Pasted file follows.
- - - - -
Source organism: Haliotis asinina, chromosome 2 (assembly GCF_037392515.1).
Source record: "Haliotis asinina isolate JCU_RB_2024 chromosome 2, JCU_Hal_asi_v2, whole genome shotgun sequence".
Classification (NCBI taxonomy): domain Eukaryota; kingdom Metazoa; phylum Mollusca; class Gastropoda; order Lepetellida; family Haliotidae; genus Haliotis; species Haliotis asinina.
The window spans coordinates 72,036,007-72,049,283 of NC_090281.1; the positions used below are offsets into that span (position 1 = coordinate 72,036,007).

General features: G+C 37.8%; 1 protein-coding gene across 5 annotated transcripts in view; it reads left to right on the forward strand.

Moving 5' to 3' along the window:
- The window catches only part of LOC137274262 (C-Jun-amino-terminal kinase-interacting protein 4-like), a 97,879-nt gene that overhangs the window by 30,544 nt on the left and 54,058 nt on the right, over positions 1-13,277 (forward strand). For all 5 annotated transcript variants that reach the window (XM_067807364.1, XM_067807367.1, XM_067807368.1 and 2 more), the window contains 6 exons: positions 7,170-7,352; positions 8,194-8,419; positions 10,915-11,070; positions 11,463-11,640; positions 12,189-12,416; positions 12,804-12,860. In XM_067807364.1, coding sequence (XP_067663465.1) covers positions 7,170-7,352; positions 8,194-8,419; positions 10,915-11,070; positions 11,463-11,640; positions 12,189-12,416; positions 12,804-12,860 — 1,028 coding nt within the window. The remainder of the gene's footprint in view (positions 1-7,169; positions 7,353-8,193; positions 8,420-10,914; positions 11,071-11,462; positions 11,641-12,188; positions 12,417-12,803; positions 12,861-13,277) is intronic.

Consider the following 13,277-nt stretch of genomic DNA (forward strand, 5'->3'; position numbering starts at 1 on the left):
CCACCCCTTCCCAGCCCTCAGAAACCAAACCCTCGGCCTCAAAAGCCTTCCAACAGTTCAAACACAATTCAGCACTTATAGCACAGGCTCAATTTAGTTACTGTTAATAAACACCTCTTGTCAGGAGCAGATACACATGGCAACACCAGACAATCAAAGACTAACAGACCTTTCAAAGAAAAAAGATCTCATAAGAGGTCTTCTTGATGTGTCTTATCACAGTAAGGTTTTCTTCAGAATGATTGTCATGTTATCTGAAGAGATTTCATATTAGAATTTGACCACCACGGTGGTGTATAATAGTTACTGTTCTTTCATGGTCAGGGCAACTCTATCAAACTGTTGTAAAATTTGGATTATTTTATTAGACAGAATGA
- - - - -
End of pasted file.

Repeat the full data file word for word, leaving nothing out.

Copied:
Source organism: Haliotis asinina, chromosome 2 (assembly GCF_037392515.1).
Source record: "Haliotis asinina isolate JCU_RB_2024 chromosome 2, JCU_Hal_asi_v2, whole genome shotgun sequence".
Classification (NCBI taxonomy): domain Eukaryota; kingdom Metazoa; phylum Mollusca; class Gastropoda; order Lepetellida; family Haliotidae; genus Haliotis; species Haliotis asinina.
The window spans coordinates 72,036,007-72,049,283 of NC_090281.1; the positions used below are offsets into that span (position 1 = coordinate 72,036,007).

General features: G+C 37.8%; 1 protein-coding gene across 5 annotated transcripts in view; it reads left to right on the forward strand.

Moving 5' to 3' along the window:
- The window catches only part of LOC137274262 (C-Jun-amino-terminal kinase-interacting protein 4-like), a 97,879-nt gene that overhangs the window by 30,544 nt on the left and 54,058 nt on the right, over positions 1-13,277 (forward strand). For all 5 annotated transcript variants that reach the window (XM_067807364.1, XM_067807367.1, XM_067807368.1 and 2 more), the window contains 6 exons: positions 7,170-7,352; positions 8,194-8,419; positions 10,915-11,070; positions 11,463-11,640; positions 12,189-12,416; positions 12,804-12,860. In XM_067807364.1, coding sequence (XP_067663465.1) covers positions 7,170-7,352; positions 8,194-8,419; positions 10,915-11,070; positions 11,463-11,640; positions 12,189-12,416; positions 12,804-12,860 — 1,028 coding nt within the window. The remainder of the gene's footprint in view (positions 1-7,169; positions 7,353-8,193; positions 8,420-10,914; positions 11,071-11,462; positions 11,641-12,188; positions 12,417-12,803; positions 12,861-13,277) is intronic.

Consider the following 13,277-nt stretch of genomic DNA (forward strand, 5'->3'; position numbering starts at 1 on the left):
CCACCCCTTCCCAGCCCTCAGAAACCAAACCCTCGGCCTCAAAAGCCTTCCAACAGTTCAAACACAATTCAGCACTTATAGCACAGGCTCAATTTAGTTACTGTTAATAAACACCTCTTGTCAGGAGCAGATACACATGGCAACACCAGACAATCAAAGACTAACAGACCTTTCAAAGAAAAAAGATCTCATAAGAGGTCTTCTTGATGTGTCTTATCACAGTAAGGTTTTCTTCAGAATGATTGTCATGTTATCTGAAGAGATTTCATATTAGAATTTGACCACCACGGTGGTGTATAATAGTTACTGTTCTTTCATGGTCAGGGCAACTCTATCAAACTGTTGTAAAATTTGGATTATTTTATTAGACAGAATGA